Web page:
The thing that I have been spending a lot of time on since the berries ran out is to make new rows for young rootlets. As I had mentioned before , I have used a spade to loosen the soil down to about 8 inches deep and then added Gypsum . I then worked the ground good with a mattock to get the Gypsum down deep in the soil. After doing this about 4 times I then added some old 19-19-19 fertilizer; which I worked in again. I watched Billy digging in the Kentucky soil on several occasions and it is obvious that the soil is much looser there and I'm sure this helps to get much larger roots. Hopefully these amendments will help to get the soil a little more like that. Everything is going down here so the rootlets should be ready to dig shortly to place in these rows that I have been working on. It will take a season or two to see if these practices have made any difference. Let's hope they do. Good luck with your projects.
Castle, glad to hear your berry production done well.
5prong, I'm with you. you need that good soil, location and get those seeds deep. If not you are wasting time and money. From experience.
Hugh, Loosening your soil, adding gypsum and a little shot in the arm with a small amount of fertilize has to help.
I haven't planted any stratified yet but I do have 5 lbs. on the way by the 1st. Thought I might plant a few while digging and I do have some areas to work up but it's been to hot for me. Wait for cooler weather.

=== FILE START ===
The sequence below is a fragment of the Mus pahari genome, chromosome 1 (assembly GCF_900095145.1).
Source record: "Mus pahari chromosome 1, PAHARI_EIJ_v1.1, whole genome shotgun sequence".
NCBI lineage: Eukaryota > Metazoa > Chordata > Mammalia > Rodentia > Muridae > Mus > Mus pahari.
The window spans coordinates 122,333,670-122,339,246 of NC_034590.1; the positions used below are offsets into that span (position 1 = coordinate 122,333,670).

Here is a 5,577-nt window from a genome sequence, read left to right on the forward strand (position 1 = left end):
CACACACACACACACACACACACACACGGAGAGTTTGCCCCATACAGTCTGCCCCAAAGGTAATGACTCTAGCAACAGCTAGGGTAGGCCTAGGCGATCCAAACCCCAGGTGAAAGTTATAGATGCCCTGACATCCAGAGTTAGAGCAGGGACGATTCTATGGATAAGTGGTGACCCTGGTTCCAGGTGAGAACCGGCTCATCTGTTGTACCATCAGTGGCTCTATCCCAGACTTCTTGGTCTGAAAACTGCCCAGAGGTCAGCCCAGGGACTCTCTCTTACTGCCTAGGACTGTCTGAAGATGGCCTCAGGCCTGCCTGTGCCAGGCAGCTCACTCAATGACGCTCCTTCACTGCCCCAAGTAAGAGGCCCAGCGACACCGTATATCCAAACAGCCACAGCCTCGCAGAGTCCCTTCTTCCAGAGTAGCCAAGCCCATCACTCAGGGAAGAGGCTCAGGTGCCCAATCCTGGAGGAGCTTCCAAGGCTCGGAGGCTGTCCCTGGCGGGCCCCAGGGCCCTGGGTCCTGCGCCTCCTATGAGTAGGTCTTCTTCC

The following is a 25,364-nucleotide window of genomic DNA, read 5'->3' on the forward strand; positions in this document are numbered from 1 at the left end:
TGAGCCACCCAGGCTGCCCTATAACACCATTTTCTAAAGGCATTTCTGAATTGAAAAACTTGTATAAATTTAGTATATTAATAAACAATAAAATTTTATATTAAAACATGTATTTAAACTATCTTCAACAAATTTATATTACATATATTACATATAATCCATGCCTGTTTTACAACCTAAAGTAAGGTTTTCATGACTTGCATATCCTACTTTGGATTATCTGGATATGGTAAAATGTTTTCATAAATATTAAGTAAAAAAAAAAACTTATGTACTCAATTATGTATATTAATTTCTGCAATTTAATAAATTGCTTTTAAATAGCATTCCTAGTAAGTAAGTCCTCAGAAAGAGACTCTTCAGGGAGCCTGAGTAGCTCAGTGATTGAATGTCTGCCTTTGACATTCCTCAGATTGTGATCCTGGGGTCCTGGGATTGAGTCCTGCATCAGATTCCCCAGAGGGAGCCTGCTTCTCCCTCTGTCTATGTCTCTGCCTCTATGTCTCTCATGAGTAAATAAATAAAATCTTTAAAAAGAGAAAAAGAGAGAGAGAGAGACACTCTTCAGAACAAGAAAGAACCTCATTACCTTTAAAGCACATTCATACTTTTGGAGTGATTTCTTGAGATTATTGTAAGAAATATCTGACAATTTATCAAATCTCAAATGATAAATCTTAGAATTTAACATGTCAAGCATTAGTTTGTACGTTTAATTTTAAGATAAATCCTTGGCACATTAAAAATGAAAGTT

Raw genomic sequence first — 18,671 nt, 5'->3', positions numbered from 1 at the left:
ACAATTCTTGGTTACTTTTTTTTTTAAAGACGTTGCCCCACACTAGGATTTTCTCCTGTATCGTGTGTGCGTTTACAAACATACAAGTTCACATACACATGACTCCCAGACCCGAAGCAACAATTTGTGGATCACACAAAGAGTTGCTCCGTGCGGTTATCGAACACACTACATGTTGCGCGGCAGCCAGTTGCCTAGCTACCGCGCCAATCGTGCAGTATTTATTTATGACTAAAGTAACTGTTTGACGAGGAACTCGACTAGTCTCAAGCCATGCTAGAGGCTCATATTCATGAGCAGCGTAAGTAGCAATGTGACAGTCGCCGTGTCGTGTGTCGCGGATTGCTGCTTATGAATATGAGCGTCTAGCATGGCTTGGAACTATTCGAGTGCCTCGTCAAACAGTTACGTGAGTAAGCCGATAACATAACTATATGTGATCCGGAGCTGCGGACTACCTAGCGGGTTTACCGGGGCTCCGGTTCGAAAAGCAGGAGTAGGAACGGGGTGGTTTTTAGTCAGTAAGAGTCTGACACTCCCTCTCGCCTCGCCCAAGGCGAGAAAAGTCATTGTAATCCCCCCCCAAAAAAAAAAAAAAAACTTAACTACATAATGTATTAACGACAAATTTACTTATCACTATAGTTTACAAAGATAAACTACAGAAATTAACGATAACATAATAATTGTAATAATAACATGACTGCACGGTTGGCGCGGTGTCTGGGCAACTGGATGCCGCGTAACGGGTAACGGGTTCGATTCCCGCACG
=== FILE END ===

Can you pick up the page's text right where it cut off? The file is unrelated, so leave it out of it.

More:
Now I have planted quite a few berries right back in the ground close by the parent plant.
5prong- you must be being very careful if you are only getting 4oz in every 12 hours. I hope that you areas that you are planting in really turn out well!
Whit - There is no doubt about it, very time consuming planting this fall. I've been planting around my best test plots from last fall. I've done the rake and scatter with varying results in the past, but have clearly seen better results by getting those seeds about an inch deep. I don't plant nearly as densely as what most folks do either. My personal belief is that a lot of disease problems either result, or are multiplied by overcrowding. I don't know how this will turn out, but my thoughts are that a much higher percentage of seed will make it to mature plants by these methods.